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Getting Started

Before you dive into building a movie in Flash, you need to create a folder on your hard drive, where you'll save your files as you work through the lessons. After you've created the folder, it's time to open Flash and take a quick look around. Next, we'll look at the project you're going to create by doing the lessons in this book.

Create a folder called FlashTFS on your hard drive.

This course assumes that you're familiar with the conventions of your computer. If you need help creating a folder, please refer to the documentation provided with your system.

After you create the folder, you're ready to open Flash—an important first step!

Open Flash.

If you are opening Flash for the first time, you should see something that looks like the screen on the next page. There are very few differences between the Windows and Macintosh versions of Flash. In each version you will see a Welcome panel, which asks how you would like to use Flash. If you have already set up Flash according to the directions in the Welcome panel don't worry! Just choose Window > Panel Sets > Default so that your copy of Flash will look like the one we're using.

Flash has a main menu, which is usually located at the top of the application window on a Windows computer, or at the top of the screen on a Macintosh. The menu on both Windows and Macintosh computers has File, Edit, View, Insert, Modify, Text, Control, Window, and Help options. In Mac OS X, the Flash option is listed in the menu.

When Flash opens, by default the Color Mixer, Color Swatches, Components, and Answers panels are visible along the right side of the screen, and the toolbox is visible along the left side. The timeline is visible across the top of the screen (you'll learn more about the timeline in Lesson 4). The Property inspector (called Properties in Windows) is visible along (Windows) or near (Macintosh) the bottom; the middle of the screen is a work area known as the stage.

The blank document in the stage is a new movie. Every time you open Flash, the program automatically creates a new movie using the default movie settings, which you will learn how to modify later in this lesson. The default name of a new Flash movie, located near the top of the screen should be Untitled-1 or something similar. When you save your movie with a different name, as you'll do later in this lesson, the name on the screen will reflect the change.


Flash documents are often referred to as movies because Flash was created originally as an animation program. Of course, Flash can do much more than animation these days, but the movie moniker stuck.

Choose File > Close.

The timeline and stage disappear. You also have fewer options in the menu—only File, Edit, Window, and Help remain (plus Flash in Mac OS X). Your screen should now look something like the figure below.

Choose File > New.

The timeline and stage reappear. The menu also expands to display all of the options you saw when you first opened Flash. You should also notice that the name of the movie has changed. If your original movie was named Untitled-1, this new movie will be named Untitled-2. Flash automatically updates the name of each new movie and the numbering sequence starts over when you close and then reopen Flash.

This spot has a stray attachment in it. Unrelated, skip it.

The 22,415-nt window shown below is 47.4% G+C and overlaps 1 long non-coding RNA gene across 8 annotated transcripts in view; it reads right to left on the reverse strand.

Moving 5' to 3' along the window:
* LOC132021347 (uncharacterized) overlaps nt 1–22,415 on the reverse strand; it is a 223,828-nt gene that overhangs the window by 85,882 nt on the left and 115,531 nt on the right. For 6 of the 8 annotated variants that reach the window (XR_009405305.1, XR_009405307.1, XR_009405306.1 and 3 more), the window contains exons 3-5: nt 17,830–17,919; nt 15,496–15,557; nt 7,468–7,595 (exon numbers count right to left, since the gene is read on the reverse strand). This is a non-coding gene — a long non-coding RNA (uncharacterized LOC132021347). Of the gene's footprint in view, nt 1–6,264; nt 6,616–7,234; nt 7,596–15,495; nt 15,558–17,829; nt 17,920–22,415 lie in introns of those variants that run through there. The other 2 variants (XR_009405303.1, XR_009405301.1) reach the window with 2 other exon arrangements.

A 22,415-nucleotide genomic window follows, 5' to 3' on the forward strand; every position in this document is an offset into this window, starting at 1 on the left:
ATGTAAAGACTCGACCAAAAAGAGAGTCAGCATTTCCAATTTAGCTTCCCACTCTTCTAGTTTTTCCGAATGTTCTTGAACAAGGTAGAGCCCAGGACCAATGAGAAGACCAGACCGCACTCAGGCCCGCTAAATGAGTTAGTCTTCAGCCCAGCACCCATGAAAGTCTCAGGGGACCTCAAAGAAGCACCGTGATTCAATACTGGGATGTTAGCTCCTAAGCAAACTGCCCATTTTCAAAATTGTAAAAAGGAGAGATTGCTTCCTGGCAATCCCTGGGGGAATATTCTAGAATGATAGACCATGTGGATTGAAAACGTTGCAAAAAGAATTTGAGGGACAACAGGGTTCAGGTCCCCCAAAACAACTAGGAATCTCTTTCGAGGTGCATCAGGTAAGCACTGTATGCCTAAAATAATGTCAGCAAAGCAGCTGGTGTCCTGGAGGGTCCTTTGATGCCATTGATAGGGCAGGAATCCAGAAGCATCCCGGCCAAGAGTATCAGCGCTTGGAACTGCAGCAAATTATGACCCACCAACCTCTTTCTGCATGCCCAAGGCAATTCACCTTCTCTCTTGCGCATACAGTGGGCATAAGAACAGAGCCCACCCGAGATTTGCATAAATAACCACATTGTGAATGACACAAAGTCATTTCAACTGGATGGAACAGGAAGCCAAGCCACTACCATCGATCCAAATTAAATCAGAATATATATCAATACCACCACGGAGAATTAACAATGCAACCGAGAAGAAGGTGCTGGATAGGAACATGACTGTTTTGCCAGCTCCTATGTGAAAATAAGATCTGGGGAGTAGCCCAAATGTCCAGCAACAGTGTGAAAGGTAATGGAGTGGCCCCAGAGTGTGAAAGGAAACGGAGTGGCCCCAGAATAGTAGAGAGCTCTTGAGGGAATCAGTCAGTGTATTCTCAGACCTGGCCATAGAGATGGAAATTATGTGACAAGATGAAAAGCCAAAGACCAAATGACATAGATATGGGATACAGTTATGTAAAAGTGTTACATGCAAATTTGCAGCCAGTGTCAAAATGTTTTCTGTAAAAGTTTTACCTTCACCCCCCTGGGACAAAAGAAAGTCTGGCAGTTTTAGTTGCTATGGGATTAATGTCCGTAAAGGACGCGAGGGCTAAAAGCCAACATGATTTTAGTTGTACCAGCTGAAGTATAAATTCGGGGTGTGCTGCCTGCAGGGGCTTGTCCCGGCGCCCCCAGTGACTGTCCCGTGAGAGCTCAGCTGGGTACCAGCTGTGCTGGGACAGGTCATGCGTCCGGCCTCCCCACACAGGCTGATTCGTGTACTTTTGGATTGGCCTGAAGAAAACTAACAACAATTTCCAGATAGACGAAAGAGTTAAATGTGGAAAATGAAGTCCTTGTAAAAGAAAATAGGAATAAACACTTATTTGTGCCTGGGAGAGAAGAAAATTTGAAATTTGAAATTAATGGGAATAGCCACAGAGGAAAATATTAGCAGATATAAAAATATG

Open the completed ZooMX Web site in your browser.


You need an Internet connection to view the ZooMX Web site. If you do not have an Internet connection, you can open the completed ZooMX Web site from the CD which comes with this book—just open help.html and click the link to view the offline ZooMX Web site. Please be aware that the offline version of the Web site will not have the same functionality as the online version, as some of the files need data only available on the Internet.

You can find the completed ZooMX Web site, which was created using Flash MX, located at www.flashtfs.com. When you click the ZooMX link, the ZooMX Web site opens in a new browser sized at 600 by 400 pixels. The ZooMX site has functionality that will work only in the latest version of Flash Player. Because Flash Player must be installed on your computer in order to view Flash documents on the Web, you might have been asked to install the latest version. You already have the latest version of Flash Player if you have Flash MX installed. The Flash Player is also distributed with the newest browsers and many operating systems.

If you did download and install the player, you probably noticed that it downloaded quickly. Macromedia is careful about keeping the file size of the Flash Player very small.

Take a few moments to look through the ZooMX Web site. It has graphics, animation, sound, video, dynamic content, and plenty of interactivity. You will learn how to add each of these elements by completing the lessons in this book.

As you create Flash content in the Flash MX authoring tool, you will be working with .fla files. These are editable files that are only used in the authoring tool and are not the files you view over the Web. The files you view over the Web, .swf files, are compressed versions of the content in the .fla file and contain only the information needed to view the file with the Flash Player. You will learn how to view a Flash movie in the .swf format at the end of this lesson. You will also learn how to publish your completed Flash movies as .swf files, along with the HTML required to display them in the browser, at the end of this book.



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